From crisis of socialism to financial crisis

Resisting the crisis, take 2: uprisings and the local dimensions

While the occupation was following the global trajectory of the occupy movements in Spain, the US and elsewhere, with the critique of the global financial system and demands for global citizenship, universal basic income and direct or “real” democracy in focus, the uprisings developed on the local level, addressing issues such as political and economic corruption. Uprisings started as intense, decentralized protests all over Slovenia, which lasted three weeks. People were fiercely expressing discontent with the current state of affairs on the local and national level, disappointment over the effects of transition as well as over the cause and management of the crisis. After this short period of decentralization the uprisings were gradually channelled into several centralized all-Slovene uprisings. Until 27th April 2013, five all-Slovene uprisings were organized, of which the biggest took place on 8th February, drawing 20.000 people to the streets.

Although resistance to the current state of affairs was somehow expected, the process itself had surprising extent: not only in terms of the number of people attaining, but also in terms of its durability, intensity and territorial dispersion. The protestors had and presented a wide spectrum of different, sometimes competing and contradictory demands, messages, ideas and forms of resistance. Simultaneously a social and political space that transformed or even transcended all pre-established political realities was opened up. In the beginnings one of the main emphasis of the protests that brought about the new social dynamic was again the crisis of representation that showed itself via focusing on the critique of “corrupt” and “impotent” representative politics. At the same time articulation and practice of alternatives was developed through various events, which were unfolding, such as assemblies, occupations, hacktivist actions, theme protests (connected with issues like access to water, knowledge, culture, criminalization of uprisings, right to referendum, right to the city, et cetera), experiments with various forms of pressure (petitions, round tables, media stories) and establishment of different neighbourhood or local committees, projects and initiatives.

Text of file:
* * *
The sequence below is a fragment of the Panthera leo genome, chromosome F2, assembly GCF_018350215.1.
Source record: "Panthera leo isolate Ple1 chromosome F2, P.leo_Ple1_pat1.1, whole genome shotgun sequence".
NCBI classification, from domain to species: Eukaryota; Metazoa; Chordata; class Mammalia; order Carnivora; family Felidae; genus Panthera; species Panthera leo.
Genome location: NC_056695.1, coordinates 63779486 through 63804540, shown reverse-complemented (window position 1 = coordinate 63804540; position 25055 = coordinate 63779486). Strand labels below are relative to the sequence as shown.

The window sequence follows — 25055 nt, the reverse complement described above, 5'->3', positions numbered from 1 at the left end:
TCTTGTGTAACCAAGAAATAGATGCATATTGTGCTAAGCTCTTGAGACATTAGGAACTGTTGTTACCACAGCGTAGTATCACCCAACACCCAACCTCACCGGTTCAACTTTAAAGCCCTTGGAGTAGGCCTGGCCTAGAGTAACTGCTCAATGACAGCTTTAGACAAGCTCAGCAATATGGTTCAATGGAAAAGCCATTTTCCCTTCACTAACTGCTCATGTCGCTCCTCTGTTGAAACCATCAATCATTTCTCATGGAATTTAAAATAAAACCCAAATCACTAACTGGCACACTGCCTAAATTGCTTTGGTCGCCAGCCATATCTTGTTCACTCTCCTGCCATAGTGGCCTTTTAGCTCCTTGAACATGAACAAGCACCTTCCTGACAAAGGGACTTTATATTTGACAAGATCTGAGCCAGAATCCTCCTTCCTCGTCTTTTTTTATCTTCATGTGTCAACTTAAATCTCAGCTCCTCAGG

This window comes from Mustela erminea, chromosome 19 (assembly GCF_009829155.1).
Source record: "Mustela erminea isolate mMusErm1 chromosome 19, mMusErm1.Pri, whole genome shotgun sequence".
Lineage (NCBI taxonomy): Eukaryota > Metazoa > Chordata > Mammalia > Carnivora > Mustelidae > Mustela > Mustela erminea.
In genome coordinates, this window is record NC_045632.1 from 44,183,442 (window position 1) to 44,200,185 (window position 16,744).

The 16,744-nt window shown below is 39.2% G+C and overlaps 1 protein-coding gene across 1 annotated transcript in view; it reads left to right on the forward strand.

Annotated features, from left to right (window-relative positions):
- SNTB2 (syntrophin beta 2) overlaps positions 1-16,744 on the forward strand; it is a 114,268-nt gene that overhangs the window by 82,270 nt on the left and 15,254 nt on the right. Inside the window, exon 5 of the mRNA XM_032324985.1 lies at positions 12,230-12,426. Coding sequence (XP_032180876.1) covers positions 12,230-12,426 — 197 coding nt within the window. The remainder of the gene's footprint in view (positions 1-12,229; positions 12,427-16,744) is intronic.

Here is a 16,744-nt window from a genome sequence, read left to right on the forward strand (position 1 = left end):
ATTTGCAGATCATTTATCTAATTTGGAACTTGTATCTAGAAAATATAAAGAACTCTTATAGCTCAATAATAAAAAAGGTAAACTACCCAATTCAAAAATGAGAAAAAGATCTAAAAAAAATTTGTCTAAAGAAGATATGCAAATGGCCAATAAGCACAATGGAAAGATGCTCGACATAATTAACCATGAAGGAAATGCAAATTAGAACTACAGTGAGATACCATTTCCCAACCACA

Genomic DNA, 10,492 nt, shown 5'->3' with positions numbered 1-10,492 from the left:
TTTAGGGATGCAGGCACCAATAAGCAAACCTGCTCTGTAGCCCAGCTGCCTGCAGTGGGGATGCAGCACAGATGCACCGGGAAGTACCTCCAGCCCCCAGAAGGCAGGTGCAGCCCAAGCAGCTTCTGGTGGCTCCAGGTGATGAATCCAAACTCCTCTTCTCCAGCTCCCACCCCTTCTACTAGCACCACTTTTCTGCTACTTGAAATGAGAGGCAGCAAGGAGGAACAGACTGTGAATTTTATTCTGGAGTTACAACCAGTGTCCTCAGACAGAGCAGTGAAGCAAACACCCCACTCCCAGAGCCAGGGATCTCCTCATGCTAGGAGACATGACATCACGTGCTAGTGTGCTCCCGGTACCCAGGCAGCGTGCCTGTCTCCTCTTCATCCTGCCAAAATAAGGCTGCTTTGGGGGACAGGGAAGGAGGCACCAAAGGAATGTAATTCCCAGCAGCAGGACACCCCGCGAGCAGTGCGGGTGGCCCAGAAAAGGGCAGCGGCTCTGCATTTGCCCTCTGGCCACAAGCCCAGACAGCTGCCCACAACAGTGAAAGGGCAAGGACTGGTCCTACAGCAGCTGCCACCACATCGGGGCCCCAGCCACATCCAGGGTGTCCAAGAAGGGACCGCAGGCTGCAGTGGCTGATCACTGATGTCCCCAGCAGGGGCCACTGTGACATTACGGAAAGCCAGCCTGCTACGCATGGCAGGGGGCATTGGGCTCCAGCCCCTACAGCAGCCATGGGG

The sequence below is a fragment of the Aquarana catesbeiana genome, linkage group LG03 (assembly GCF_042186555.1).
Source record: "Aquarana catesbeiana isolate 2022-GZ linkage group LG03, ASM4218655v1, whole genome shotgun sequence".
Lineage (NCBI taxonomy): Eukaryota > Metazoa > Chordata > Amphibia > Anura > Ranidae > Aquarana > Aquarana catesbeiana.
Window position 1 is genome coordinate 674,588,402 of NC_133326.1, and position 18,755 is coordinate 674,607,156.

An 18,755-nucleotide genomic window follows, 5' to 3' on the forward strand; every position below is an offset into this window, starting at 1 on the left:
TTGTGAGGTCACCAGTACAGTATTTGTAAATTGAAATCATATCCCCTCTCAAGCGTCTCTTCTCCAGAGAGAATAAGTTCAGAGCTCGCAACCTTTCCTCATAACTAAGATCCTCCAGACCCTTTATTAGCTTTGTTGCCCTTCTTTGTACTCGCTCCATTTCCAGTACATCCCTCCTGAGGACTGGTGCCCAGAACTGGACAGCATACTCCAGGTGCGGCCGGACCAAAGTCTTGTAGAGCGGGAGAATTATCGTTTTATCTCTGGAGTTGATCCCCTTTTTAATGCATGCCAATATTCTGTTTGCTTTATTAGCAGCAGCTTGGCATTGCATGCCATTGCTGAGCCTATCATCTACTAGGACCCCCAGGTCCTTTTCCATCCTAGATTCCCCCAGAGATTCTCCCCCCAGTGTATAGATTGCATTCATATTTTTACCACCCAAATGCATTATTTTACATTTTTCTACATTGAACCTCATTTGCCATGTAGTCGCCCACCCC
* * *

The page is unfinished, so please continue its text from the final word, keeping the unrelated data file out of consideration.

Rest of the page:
Protests, especially in the early stages in Maribor and other smaller cities, were to a large extent spontaneous expressions of social discontent. Heterogeneous in their composition, they were marked by a variety of demands (yet united in their anger against authorities) and by the absence of any organized political reality, which would interpret or organize the situation. They were a strong manifestation of the indignation against the tight connection between political and economic elites, articulating the general feeling of discontent. Conspicuous was the presence of a generation of young adults, the urban poor, precarious workers, and residents of local banlieus, which “redescent into the center within the a tradition of popular insurgency, and in part from their desire to reclaim the public space from which they had been expelled, to reoccupy streets, that once were theirs” (Ross 1988, 41). Their presence was felt and articulated through two seemingly contradicting slogans, first being “Maribor is a prison!”, and the second one “We are Maribor!” Those slogans were the result of a critical reflections of a generation that was abandoned in the trenches of the transition, but which was at the same time inventing new ways of dealing with the crisis through active resistance and the struggle for visibility, against the attempts of power of the ruling to push them back into urban and social marginality.

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